In the exam room, EHRs help your provider do mundane tasks more quickly, like order labs, write online prescriptions to your pharmacy, or double-check if you are up-to-date on immunizations. Some EHRs even suggest a diagnosis for certain symptoms and recommend a treatment.
But another main function is to generate data to verify you are receiving high-quality care. This data shows up in various places such as the Healthcare Effectiveness and Data Information Set (HEDIS).
Experts concur that the best way to reduce the cost of care is not to need it—by preventing a disease from developing in the ﬁrst place, or intervening as early as possible when one develops.
Thus Obamacare requires insurers to provide preventive screening services, such as mammograms, colonoscopies, pap smears, and immunizations, for free or at low cost. These screenings are based on clinical evidence evaluated by the U.S. Preventative Services Task Force.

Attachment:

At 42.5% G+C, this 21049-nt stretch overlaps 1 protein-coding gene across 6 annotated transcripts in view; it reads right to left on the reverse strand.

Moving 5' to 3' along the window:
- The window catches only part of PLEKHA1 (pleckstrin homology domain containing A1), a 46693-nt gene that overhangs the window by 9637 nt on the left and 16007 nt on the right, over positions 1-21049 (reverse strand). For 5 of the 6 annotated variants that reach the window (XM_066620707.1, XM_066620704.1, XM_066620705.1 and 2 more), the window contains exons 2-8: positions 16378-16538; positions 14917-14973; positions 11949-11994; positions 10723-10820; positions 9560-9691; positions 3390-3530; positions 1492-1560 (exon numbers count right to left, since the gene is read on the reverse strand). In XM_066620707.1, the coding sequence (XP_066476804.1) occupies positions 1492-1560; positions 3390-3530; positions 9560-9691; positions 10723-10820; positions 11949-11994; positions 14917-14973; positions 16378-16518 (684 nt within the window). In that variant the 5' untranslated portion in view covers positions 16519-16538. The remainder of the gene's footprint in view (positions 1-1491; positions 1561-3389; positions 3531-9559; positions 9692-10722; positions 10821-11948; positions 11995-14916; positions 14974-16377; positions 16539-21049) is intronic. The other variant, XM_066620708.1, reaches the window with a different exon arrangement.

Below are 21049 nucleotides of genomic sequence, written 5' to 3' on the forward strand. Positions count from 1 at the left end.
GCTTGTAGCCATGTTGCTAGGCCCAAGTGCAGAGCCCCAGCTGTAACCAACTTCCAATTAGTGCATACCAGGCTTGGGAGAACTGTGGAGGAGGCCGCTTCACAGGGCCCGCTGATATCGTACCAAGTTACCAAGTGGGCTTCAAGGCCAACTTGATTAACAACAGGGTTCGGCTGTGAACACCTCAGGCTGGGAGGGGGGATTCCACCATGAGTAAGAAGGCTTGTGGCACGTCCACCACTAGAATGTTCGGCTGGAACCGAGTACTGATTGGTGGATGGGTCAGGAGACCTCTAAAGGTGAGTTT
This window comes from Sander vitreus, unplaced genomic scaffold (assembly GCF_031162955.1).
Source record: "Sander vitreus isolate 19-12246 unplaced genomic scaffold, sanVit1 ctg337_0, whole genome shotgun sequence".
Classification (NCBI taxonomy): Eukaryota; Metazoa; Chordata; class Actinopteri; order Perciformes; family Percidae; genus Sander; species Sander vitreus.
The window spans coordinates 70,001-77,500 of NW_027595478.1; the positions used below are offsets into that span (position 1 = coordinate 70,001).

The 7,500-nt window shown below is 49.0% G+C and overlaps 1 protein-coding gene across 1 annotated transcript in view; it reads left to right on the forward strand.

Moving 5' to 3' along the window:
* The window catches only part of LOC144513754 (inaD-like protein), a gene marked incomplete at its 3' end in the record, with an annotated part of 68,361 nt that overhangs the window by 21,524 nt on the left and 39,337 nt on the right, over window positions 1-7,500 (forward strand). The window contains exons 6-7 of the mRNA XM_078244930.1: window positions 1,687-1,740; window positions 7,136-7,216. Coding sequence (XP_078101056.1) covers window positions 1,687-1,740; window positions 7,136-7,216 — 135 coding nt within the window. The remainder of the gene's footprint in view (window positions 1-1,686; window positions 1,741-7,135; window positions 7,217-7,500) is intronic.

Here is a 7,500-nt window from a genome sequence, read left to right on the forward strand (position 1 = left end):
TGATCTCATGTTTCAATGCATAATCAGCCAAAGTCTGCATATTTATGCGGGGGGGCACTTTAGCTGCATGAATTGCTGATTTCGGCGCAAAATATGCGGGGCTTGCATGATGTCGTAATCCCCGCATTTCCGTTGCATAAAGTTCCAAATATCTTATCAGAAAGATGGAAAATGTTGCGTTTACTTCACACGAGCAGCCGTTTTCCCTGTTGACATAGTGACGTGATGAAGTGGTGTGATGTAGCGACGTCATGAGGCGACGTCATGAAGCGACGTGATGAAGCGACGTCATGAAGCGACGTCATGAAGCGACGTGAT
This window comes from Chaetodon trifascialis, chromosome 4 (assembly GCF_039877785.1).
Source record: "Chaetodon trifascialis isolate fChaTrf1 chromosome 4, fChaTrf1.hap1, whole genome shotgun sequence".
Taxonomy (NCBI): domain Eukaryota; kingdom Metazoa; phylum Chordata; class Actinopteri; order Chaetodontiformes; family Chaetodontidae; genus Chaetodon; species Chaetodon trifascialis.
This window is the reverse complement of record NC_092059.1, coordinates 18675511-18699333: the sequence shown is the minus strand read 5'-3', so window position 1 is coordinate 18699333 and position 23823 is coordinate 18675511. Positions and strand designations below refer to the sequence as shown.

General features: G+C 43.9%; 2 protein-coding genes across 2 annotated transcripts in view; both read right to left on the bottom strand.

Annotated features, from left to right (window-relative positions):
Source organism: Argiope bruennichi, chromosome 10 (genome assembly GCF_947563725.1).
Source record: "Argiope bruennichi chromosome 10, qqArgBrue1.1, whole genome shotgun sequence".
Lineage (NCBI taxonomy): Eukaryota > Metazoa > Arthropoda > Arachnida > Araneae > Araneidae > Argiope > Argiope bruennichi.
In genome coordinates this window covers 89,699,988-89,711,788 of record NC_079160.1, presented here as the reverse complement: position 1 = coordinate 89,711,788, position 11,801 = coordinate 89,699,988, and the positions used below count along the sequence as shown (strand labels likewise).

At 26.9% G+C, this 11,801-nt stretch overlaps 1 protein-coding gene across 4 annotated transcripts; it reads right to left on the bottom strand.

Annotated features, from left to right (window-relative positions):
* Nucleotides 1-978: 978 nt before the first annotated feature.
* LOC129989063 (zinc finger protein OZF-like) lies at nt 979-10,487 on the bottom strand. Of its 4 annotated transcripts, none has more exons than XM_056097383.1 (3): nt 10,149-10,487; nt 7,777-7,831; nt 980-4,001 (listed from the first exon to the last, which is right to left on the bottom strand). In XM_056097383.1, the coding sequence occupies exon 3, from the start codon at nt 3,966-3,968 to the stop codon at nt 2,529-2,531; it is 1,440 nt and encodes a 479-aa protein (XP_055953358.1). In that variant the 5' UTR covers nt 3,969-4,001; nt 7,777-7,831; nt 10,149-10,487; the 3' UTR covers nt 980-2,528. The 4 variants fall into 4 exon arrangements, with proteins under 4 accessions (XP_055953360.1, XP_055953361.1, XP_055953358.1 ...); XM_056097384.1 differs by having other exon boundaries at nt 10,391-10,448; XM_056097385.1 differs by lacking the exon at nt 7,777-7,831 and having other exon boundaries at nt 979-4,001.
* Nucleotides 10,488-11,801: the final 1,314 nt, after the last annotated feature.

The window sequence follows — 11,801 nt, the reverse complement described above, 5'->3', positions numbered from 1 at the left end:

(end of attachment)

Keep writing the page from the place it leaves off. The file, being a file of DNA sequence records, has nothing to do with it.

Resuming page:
You might also get screened for depression and substance abuse because about one out of four visits to a primary care ofﬁce have a mental health component. Obamacare recognizes mental health as a bona ﬁde healthcare issue.
Prevention efforts extend to community health programs promoting smoking cessation, weight reduction, better eating, exercise, stress reduction, childhood immunizations, and fall prevention in the elderly. Obamacare also aims to improve what are known as the social determinants of health—non clinical factors that can make it impossible to live a healthy life.